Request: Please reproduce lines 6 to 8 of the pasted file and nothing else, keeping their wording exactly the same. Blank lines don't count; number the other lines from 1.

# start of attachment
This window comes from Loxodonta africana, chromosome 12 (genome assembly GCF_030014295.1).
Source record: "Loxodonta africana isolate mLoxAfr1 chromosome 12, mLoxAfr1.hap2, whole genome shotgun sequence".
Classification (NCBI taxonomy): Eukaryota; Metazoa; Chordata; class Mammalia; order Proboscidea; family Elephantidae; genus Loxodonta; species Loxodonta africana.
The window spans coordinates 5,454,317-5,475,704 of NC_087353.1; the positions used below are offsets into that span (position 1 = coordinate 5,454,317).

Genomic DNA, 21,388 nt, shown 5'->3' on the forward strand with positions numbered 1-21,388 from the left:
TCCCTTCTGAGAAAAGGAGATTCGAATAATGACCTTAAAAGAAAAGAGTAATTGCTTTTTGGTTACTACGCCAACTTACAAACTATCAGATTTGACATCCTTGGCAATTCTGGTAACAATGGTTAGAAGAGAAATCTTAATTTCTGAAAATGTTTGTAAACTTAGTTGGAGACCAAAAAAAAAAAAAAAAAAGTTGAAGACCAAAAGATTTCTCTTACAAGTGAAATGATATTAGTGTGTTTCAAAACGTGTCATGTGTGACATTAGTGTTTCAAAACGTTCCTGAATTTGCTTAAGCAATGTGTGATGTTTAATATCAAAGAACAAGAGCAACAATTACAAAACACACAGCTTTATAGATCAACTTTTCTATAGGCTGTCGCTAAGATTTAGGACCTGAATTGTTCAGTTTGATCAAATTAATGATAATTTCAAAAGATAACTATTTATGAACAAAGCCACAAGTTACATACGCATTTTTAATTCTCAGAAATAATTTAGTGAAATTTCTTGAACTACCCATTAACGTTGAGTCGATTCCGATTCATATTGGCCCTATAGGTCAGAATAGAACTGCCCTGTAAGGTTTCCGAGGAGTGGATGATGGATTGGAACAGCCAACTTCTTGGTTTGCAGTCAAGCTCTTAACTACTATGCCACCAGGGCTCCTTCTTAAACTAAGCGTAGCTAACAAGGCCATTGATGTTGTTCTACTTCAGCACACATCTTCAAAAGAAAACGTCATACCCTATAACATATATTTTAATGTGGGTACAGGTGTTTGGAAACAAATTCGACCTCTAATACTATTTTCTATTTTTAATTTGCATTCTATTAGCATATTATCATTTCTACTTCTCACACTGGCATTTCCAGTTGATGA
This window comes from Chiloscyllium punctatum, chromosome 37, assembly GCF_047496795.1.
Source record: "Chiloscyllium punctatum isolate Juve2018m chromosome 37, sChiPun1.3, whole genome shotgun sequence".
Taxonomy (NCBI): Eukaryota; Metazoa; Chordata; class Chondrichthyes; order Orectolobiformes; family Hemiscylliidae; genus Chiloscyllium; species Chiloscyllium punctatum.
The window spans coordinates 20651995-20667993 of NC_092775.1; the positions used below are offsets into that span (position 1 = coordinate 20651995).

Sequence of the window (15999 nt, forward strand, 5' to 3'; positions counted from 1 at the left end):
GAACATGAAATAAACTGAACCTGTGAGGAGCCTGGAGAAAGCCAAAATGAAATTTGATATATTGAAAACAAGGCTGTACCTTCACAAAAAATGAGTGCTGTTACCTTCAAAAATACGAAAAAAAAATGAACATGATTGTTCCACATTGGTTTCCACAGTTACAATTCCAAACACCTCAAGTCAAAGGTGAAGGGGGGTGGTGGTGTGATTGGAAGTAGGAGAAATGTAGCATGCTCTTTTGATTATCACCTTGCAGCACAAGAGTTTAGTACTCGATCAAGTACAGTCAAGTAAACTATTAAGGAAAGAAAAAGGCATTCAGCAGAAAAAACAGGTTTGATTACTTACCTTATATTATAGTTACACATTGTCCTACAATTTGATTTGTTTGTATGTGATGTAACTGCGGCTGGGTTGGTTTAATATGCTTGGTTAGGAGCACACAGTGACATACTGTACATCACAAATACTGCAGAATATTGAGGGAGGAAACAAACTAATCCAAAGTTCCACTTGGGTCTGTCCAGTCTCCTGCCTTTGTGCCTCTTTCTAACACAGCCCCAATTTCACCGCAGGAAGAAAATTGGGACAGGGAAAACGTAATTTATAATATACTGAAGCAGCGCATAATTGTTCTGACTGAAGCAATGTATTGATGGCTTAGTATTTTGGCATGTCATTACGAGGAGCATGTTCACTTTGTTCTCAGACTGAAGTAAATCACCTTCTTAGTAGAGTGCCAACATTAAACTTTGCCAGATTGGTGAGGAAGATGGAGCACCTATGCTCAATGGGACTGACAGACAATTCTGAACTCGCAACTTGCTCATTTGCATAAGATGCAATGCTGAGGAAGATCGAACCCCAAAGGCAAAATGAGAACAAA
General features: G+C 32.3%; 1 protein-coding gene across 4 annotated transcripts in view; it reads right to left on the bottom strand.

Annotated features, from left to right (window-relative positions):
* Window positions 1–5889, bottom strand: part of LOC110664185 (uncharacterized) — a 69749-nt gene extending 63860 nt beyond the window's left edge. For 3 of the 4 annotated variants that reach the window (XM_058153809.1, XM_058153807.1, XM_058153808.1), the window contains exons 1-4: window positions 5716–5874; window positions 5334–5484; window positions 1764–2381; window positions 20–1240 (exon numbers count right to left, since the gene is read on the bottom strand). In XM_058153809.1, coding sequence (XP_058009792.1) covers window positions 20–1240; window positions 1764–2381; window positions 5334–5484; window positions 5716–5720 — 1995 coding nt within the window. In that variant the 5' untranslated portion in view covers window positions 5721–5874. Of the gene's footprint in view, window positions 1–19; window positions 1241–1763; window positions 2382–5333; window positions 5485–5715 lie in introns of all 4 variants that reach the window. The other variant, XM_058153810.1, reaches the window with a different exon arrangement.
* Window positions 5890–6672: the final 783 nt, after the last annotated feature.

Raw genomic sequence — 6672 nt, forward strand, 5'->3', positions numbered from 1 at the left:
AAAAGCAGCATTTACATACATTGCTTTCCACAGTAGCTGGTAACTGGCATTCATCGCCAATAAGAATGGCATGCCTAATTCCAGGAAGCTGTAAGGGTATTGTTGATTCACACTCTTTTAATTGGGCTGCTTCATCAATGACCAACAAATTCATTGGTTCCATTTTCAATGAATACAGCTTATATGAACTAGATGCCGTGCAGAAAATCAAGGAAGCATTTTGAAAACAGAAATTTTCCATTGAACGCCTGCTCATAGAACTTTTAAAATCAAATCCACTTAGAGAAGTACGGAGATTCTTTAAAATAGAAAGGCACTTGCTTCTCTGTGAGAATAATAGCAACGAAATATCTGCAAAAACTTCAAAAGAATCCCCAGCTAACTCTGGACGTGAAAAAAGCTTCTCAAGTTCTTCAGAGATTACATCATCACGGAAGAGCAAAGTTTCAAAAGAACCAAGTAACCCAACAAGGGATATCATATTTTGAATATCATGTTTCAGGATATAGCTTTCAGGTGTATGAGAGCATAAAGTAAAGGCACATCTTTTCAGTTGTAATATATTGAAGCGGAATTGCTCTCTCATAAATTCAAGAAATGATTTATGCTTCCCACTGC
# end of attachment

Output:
TCCCTTCTGAGAAAAGGAGATTCGAATAATGACCTTAAAAGAAAAGAGTAATTGCTTTTTGGTTACTACGCCAACTTACAAACTATCAGATTTGACATCCTTGGCAATTCTGGTAACAATGGTTAGAAGAGAAATCTTAATTTCTGAAAATGTTTGTAAACTTAGTTGGAGACCAAAAAAAAAAAAAAAAAAGTTGAAGACCAAAAGATTTCTCTTACAAGTGAAATGATATTAGTGTGTTTCAAAACGTGTCATGTGTGACATTAGTGTTTCAAAACGTTCCTGAATTTGCTTAAGCAATGTGTGATGTTTAATATCAAAGAACAAGAGCAACAATTACAAAACACACAGCTTTATAGATCAACTTTTCTATAGGCTGTCGCTAAGATTTAGGACCTGAATTGTTCAGTTTGATCAAATTAATGATAATTTCAAAAGATAACTATTTATGAACAAAGCCACAAGTTACATACGCATTTTTAATTCTCAGAAATAATTTAGTGAAATTTCTTGAACTACCCATTAACGTTGAGTCGATTCCGATTCATATTGGCCCTATAGGTCAGAATAGAACTGCCCTGTAAGGTTTCCGAGGAGTGGATGATGGATTGGAACAGCCAACTTCTTGGTTTGCAGTCAAGCTCTTAACTACTATGCCACCAGGGCTCCTTCTTAAACTAAGCGTAGCTAACAAGGCCATTGATGTTGTTCTACTTCAGCACACATCTTCAAAAGAAAACGTCATACCCTATAACATATATTTTAATGTGGGTACAGGTGTTTGGAAACAAATTCGACCTCTAATACTATTTTCTATTTTTAATTTGCATTCTATTAGCATATTATCATTTCTACTTCTCACACTGGCATTTCCAGTTGATGA
This window comes from Chiloscyllium punctatum, chromosome 37, assembly GCF_047496795.1.
Source record: "Chiloscyllium punctatum isolate Juve2018m chromosome 37, sChiPun1.3, whole genome shotgun sequence".